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School Group ACSI Now Has Church Status From IRS

Colorado Springs already had hundreds of churches, but the IRS says it now has one more. The Association of Christian Schools International, with affiliated schools serving 5.5 million students in 100 countries, now qualifies as an association of churches.

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This change in tax status is among many developments at ACSI:

  • Its member schools in the U.S recorded 35% higher enrollment than at the start of the pandemic, reversing enrollment declines in previous years. ACSI said the growth was due, in part, to Christian schools returning to in-person instruction “much sooner” than local district schools.
  • Its income rose by nearly $5 million in 2022, to $35.3 million, while its assets grew by nearly $11 million, to $44 million.
  • It has increased its legal activism, joining a lawsuit filed by Alliance Defending Freedom, a strategic partner, challenging Biden administration guidance regarding LGBTQ issues for student athletes, and submitting more than 20 amicus briefs since 2019 in court cases concerning evangelical, Catholic and Jewish schools.
  • And it is upping its advocacy role, seeking to raise a minimum of $10 million to support legal, lobbying and public relations efforts behind its push to have more Christian schools receive more public tax dollars through school choice legislation.

MinistryWatch reached out to ACSI a month ago and received answers to some questions on Feb. 6, but ACSI has not provided answers to follow-up questions promised two weeks ago.

Association of schools or churches? 

Founded in 1978, ACSI has long said its role was to provide one of the three legs on a stool that support students’ spiritual development: home, church, and schools.

Now it is claiming to the IRS that it also plays an ecclesiastical role, even though it has no  religious doctrine, liturgy, church officers, ordained leaders, place of worship, regular religious services, or church members—factors in the IRS’s definition of a church. Nor are ACSI’s legal claims that it is a church supported by any of its policies, literature, or websites. Its mission statement still reads: “ACSI exists to strengthen Christian schools and equip Christian educators.”

“The Association qualifies as an association of churches because it is a cooperative undertaking involving local member churches with shared doctrinal beliefs that engage in a concerted effort to carry out a common religious purpose—impacting students of all ages with the gospel of Jesus Christ,” said a statement provided by ACSI spokesperson Caitlyn Berman.

But even though ACSI claims it has “local” or “cooperative member churches,” it offers no membership for churches, only schools—many of which are church-owned and -operated—and individuals.

ACSI said its new tax status was “based upon the advice of external public accountants,” “better represents the Association’s operations,” and “provides greater protection for the ministry given its faith-based foundation.” But it declined to explain any operational benefits or indicate what kind of protection it needed.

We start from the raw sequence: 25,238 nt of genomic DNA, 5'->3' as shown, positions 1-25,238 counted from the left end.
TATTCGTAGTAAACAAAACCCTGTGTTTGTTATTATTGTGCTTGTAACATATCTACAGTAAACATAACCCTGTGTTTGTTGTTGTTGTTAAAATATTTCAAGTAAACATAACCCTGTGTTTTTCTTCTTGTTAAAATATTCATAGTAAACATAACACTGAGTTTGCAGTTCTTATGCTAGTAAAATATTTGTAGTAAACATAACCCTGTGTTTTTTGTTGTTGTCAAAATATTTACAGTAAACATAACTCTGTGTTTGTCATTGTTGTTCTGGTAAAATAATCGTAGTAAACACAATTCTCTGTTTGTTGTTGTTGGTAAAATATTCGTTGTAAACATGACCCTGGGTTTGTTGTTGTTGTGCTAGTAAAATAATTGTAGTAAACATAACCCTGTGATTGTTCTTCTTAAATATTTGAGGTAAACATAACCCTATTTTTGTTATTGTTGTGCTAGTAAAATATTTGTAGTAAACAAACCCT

Church status means that nonprofits don’t need to file 990 forms that reveal their executive salaries, grants, and major expenditures. ACSI is an ECFA member and provides its audited financial statements to those who ask.

“Audited financials represent genuine transparency,” said ACSI’s Berman, but she declined to provide any salary or expense information it previously disclosed in its 990 filings.

ACSI’s decision to register as a church led MinistryWatch to downgrade its financial transparency grade from “A” to “C.”

There are references to churches on ACSI’s website, but they indicate the association doesn’t serve churches but instead sees them as potential audiences for its advocacy efforts. “Key Activities” and advocacy “Action Items” include:

  • “Tell the ACSI Story, by advocating for Christian education in strategic areas of influence (pastors, churches, denomination leaders, para-church ministries, legislators, donors, etc.)”
  • “Develop Communications and Relationship Cultivation Plan—With the top influencers among pastors, churches, denomination leaders, para-church ministries, legislators, donors, etc.”

LGBTQ lawsuit and school choice advocacy

ACSI is part of two trends fueling the growth of Christian schools and homeschooling: culture war battles over the curriculum and sexual standards at public schools, and a growing school choice movement that provides more public funding for private religious schools.

For example, ACSI said it intervened in the LGBTQ rights lawsuit to “Protect Fairness in Women’s Sports.”

ACSI is also benefitting from a move in states to promote “school choice” by allowing parents to use tax dollars to send their children to Christian schools. Last year, Arizona Gov. Doug Ducey signed into law legislation to create one of the largest school voucher programs in the nation, and Iowa’s governor has since called for universal school choice legislation.

Steve Rabey

Steve Rabey is a veteran author and journalist who has published more than 50 books and 2,000 articles about religion, spirituality, and culture. He was an instructor at Fuller and Denver seminaries and the U.S. Air Force Academy. He and his wife Lois live in Colorado.